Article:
Last week’s news about the retirement of Tupper Thomas after 30 years of running Prospect Park was a sad day for anyone who cherishes our limited open space.
In her three decades of service, Thomas proved that single-minded focus, steely determination and well-forged alliances can turn around any situation.
But therein lies the tragedy.
So before the rest of the city, starting with the increasingly non-critical New York Times, starts spending the remainder of Thomas’s tenure penning paeans, we’ll provide a little balance.
Yes, when Thomas took over day to day oversight of the park in the 1980s, the place was a shambles, a victim, like so many things in those days, of municipal neglect. There was a Parks Department with a mandate to run the city’s open space, of course, but that agency failed.
Out of that failure came the Faustian bargain offered by the Tupper Thomases of the world: put our struggling public spaces under quasi-public control, set aside some of the normal rules, raise private money from rich people, and we’ll make sure wealthy neighborhoods have a suitable backyard.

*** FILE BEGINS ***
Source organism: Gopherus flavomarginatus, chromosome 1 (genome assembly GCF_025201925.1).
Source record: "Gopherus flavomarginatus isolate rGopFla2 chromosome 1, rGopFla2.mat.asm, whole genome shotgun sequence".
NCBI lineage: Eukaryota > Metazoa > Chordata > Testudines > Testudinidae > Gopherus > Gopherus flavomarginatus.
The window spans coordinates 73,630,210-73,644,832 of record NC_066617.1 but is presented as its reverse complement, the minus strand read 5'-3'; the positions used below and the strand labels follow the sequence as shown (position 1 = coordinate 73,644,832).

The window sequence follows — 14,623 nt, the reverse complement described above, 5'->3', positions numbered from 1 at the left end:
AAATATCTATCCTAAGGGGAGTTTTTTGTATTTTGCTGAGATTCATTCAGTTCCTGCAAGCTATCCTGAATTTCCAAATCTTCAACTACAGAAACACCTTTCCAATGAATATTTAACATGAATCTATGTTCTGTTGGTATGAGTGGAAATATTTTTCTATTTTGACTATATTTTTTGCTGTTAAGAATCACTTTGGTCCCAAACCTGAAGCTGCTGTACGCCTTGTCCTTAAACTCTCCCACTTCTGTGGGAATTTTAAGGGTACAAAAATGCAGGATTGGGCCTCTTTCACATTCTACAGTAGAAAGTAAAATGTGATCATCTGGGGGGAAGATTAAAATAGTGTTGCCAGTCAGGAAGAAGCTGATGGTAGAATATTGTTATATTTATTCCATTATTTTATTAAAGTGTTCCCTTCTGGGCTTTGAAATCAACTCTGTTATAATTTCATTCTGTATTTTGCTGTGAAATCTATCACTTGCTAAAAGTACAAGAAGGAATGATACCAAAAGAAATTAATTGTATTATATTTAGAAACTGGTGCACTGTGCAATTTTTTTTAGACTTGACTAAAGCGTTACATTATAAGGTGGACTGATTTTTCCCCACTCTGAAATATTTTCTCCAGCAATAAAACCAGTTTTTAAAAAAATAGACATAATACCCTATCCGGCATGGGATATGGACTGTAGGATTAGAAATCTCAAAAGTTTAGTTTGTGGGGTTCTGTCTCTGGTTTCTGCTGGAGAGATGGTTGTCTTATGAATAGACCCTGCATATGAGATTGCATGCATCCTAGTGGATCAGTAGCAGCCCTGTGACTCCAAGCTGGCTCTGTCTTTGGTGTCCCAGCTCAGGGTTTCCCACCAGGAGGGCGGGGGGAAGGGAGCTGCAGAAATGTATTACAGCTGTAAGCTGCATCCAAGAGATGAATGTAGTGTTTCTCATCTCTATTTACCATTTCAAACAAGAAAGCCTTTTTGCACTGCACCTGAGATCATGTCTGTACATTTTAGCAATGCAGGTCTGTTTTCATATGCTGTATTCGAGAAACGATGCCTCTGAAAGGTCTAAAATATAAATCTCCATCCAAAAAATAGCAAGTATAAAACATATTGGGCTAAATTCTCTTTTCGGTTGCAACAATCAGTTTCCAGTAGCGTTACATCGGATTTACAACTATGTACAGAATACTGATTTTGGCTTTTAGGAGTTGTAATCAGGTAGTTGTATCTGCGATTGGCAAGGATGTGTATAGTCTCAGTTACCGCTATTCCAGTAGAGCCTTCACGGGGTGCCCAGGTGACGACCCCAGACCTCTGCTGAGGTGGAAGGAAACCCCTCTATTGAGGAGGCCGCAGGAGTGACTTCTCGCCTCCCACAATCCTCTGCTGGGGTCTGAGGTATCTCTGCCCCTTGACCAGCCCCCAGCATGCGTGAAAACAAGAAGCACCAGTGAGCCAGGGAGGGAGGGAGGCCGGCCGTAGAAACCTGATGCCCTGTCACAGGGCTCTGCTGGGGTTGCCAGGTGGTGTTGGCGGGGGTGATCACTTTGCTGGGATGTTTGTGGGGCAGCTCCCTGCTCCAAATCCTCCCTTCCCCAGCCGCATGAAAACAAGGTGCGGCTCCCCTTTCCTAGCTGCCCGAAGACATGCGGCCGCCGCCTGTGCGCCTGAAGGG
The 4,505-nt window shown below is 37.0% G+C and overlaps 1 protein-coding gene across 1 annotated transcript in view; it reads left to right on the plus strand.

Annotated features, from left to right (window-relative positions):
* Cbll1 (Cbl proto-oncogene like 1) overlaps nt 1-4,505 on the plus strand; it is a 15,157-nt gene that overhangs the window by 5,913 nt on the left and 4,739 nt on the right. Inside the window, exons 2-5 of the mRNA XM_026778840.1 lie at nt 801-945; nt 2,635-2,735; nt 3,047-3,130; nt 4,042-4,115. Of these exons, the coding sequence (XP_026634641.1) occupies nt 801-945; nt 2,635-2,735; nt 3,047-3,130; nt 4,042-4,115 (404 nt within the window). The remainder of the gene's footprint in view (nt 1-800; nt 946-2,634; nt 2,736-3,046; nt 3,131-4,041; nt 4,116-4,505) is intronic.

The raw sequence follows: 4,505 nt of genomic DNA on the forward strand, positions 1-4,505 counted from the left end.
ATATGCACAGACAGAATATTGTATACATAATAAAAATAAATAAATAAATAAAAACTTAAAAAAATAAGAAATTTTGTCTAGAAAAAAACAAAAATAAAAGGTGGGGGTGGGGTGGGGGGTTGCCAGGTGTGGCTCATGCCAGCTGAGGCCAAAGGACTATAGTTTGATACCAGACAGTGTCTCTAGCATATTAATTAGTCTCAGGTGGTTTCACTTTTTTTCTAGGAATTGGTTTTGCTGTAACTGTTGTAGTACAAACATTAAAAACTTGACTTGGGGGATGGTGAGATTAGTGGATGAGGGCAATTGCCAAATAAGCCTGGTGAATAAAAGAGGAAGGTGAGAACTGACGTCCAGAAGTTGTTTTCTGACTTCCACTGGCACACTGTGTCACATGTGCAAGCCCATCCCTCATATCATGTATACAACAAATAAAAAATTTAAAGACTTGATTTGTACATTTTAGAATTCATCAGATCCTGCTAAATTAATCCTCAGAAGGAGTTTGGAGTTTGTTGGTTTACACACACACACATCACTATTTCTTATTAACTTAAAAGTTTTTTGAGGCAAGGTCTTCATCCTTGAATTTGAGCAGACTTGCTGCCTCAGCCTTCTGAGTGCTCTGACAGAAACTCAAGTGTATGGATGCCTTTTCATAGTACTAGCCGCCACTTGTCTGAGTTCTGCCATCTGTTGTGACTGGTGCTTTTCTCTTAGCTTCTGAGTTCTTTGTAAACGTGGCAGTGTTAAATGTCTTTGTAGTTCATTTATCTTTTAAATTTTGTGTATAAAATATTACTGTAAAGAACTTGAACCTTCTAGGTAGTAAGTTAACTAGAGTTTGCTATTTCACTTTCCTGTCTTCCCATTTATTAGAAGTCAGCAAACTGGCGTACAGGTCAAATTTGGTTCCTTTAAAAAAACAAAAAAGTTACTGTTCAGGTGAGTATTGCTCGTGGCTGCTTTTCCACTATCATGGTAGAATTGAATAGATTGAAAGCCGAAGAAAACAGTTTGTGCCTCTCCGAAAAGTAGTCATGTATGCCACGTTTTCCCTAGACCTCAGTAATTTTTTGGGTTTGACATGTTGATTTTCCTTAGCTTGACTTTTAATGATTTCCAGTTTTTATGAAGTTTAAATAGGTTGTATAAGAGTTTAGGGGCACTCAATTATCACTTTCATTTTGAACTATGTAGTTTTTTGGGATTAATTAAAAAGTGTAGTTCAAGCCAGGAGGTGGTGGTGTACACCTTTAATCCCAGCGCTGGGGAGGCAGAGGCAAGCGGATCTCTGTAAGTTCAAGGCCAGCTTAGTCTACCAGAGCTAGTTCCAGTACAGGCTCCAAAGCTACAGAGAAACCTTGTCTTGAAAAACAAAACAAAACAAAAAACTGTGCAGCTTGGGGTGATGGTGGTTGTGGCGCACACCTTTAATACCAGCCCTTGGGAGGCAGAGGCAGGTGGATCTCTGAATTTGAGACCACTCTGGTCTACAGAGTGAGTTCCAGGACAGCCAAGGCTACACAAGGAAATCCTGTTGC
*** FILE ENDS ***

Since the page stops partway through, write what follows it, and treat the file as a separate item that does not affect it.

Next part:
Yes, Thomas was indefatigable and seemingly incorruptible. And she was well liked by the very people who should have been doing the job better in the first place. Those personal relationships gave Thomas a level of control that should have simply remained in the hands of officials and politicians who are, at least on paper, accountable to the voters, not their donors.
That’s why we have traditionally been leery of such public-private partnerships. If the city would just do its job, our parks would not need people like Tupper Thomas. Indeed, there would also be no need for business improvement districts or agencies like the Brooklyn Bridge Park Development Corporation, which are motivated by economic expansion for condo developers, not open-space construction for the public.
Taxes would go into the general fund to maintain our open spaces, and the rich would pay their fair share to the taxman — not get a break so that they can dole out donations to the parks of their choice.
And that is the sad legacy of these public-private “partnerships.”